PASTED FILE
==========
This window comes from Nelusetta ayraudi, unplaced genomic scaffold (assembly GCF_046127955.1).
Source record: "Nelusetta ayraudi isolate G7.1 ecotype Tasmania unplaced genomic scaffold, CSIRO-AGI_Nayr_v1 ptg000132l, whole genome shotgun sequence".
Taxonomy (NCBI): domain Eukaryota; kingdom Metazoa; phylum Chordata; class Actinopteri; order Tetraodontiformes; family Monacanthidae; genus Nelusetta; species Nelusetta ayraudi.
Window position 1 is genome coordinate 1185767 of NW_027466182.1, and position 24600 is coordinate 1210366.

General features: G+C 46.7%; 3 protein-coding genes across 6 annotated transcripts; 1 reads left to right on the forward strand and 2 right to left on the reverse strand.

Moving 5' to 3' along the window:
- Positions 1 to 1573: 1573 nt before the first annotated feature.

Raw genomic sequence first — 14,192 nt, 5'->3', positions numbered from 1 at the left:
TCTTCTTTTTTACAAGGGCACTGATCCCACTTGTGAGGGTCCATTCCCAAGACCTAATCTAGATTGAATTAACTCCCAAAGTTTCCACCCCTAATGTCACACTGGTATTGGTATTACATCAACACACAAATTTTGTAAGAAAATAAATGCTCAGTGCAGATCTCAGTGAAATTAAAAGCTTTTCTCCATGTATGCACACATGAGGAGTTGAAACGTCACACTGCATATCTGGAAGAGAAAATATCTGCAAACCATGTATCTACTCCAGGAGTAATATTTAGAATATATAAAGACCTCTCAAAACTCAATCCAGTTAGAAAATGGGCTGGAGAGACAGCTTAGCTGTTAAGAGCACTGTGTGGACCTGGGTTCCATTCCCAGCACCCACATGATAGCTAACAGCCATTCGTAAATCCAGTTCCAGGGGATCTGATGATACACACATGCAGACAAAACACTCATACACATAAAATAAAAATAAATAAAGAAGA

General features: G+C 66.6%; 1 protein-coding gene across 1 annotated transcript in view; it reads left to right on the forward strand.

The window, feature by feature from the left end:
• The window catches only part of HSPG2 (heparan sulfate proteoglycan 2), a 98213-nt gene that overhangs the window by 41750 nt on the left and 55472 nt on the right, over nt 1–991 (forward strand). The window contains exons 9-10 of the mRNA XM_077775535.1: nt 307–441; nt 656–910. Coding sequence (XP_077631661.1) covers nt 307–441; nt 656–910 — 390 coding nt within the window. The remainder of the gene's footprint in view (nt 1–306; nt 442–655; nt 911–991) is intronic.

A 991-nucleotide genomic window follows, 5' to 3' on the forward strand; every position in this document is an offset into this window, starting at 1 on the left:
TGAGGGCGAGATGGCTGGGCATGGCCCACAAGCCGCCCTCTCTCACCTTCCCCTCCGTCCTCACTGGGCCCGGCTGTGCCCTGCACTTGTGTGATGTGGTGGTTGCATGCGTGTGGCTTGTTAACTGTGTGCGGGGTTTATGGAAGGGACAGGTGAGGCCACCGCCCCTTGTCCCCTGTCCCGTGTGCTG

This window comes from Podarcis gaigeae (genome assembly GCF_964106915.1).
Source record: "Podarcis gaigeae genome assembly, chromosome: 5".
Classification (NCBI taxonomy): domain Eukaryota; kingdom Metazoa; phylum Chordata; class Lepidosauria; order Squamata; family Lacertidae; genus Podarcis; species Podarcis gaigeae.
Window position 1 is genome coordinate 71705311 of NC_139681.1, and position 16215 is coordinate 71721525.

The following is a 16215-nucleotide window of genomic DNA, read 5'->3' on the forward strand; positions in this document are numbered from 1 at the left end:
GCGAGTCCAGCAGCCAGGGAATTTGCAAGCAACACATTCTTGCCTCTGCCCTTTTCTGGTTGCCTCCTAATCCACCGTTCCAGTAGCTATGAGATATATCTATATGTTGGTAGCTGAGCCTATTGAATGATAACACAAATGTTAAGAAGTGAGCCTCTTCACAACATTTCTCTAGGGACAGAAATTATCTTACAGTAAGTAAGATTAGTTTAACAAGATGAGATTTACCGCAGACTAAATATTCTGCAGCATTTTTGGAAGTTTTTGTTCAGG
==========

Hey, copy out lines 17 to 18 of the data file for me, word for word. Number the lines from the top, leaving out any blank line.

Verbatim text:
Classification (NCBI taxonomy): domain Eukaryota; kingdom Metazoa; phylum Chordata; class Lepidosauria; order Squamata; family Lacertidae; genus Podarcis; species Podarcis gaigeae.
Window position 1 is genome coordinate 71705311 of NC_139681.1, and position 16215 is coordinate 71721525.